What We Are Doing Instead

    We will be offering a partial virtual 2020 conference this fall! The ACRA Conference Committee is working hard to transfer some of our planned San Antonio content to a digital format - including networking opportunities. The virtual conference will also include increased visibility for ACRA sponsors. Stay tuned to your email, the ACRAsphere, and ACRA social media for further information in the coming weeks.

    There is more good news - we will still be heading to San Antonio, just now in 2022. From the beautiful Menger Hotel that is hosting us to the unique historic preservation discussions that the city provides, we don't want conference attendees to miss out on all that San Antonio has to offer. Our San Antonio conference will now be held from September 22-25, 2022.

    We hope you will also plan to join us at ACRA's 2021 Conference, which will be held in Alexandria,VA from September 9-12, 2021. Session planning has already begun, and Alexandria attendees will have the chance to participate directly in raising the profile of the CRM industry through meetings with legislators on Capitol Hill.

    Please feel free to reach out to us with any questions you may have. Stay tuned for more information on our virtual conference shortly, and more importantly, stay healthy!

  • 05/27/2020 10:49 AM | ACRAsphere Blog Team


    Your Congress in Action is a new series that highlights the Capitol Hill news that affects CRM firms the most. This information is sourced from the Coalition for American Heritage, news articles, and more. Be sure to subscribe to the ACRAsphere to ensure you don't miss an update.

    • The House passed HR 6800, the HEROES Act, on May 15th. It expresses the Democratic priorities on the next round of pandemic relief funding. The bill is focused on immediate relief – not economic stimulus. Senate Republicans called the bill dead on arrival, but they have yet to introduce their own legislation.

    • The House is set to be in session today and Thursday, for the first time under new rules allowing for proxy voting. The Senate is not set to return until June.

    • Some Senate Republicans are pressing Senate Majority Leader Mitch McConnell (R-Ky.) to begin moving on another coronavirus relief package in the coming weeks, with Sen. Lindsey Graham (R-S.C.), a close Trump ally, among those pushing for the inclusion of infrastructure spending, something McConnell has resisted.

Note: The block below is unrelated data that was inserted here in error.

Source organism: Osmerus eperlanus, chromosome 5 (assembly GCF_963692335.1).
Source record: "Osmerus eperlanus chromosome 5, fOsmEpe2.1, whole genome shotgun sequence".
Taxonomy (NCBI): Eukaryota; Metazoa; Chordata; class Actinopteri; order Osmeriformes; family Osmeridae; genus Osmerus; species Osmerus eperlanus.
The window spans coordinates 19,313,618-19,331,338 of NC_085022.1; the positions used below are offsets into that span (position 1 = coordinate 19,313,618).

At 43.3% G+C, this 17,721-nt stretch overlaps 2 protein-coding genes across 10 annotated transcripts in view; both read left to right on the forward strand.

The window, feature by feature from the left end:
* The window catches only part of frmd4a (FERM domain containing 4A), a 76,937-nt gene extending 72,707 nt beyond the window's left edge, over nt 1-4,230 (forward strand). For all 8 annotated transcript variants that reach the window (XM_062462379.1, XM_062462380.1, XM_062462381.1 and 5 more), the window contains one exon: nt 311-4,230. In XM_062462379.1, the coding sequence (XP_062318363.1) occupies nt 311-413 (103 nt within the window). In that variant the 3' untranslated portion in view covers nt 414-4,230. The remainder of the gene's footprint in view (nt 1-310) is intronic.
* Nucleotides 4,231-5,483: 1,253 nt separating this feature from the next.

• Congress is mulling an agreement on legislation that would double the amount of time businesses have to spend loans obtained through the Paycheck Protection Program to 16 weeks and extend the June 30 deadline for program applications to Dec. 31. Treasury Secretary Steven Mnuchin voiced support for extending PPP's deadlines, but legislation would need to be approved by both the Senate and the House, which is expected to take up legislation to alter the program's time frame this week.

    • Oil and gas companies have proposed more than 150,000 acres of federal land for potential development in the canyons of eastern Utah, some as close as a mile and a half from Arches National Park. The parcels could be auctioned off by the Bureau of Land Management in its September oil and gas lease sale in Utah, conveying drilling rights to the highest bidders for a period of 10 years. Acres nominated for leasing are also close to Canyonlands National Park, Green River and Bears Ears National Monument and encompass areas with wilderness designations and attributes.

    • BLM extended the comment period on the Chaco area drilling plan in response to public outcry can be effective in changing administration policy.

    • Sen. McConnell said he's scheduling a vote on the Great American Outdoors Act, which will permanently fund the LWCF and address the NPS maintenance backlog, after Memorial Day.

    • Rep. Mark Amodei (R-NV) is introducing a bill, H.R. 6889, the "Northern Nevada Economic Development, Conservation and Military Modernization Act of 2020," which would triple the acreage of its training complex, Naval Air Station Fallon, near Reno, Nev. The 148-page measure would address plans to significantly expand Naval Air Station Fallon and the Fallon Range Training Complex, as well as address land conveyances in a half-dozen northern counties and create wilderness designations. Fallon Paiute Shoshone Tribal Chairman Len George likewise raised concerns about the "monumental impacts" enlarging the naval training center would have, particularly on cultural sites and burials. "Despite the fact that the bill disposes of thousands of acres of our ancestral homelands, we were not consulted in the development of this bill. We and the National Congress of American Indians stand united in opposition to any expansion of NAS Fallon," George told E&E News in a statement.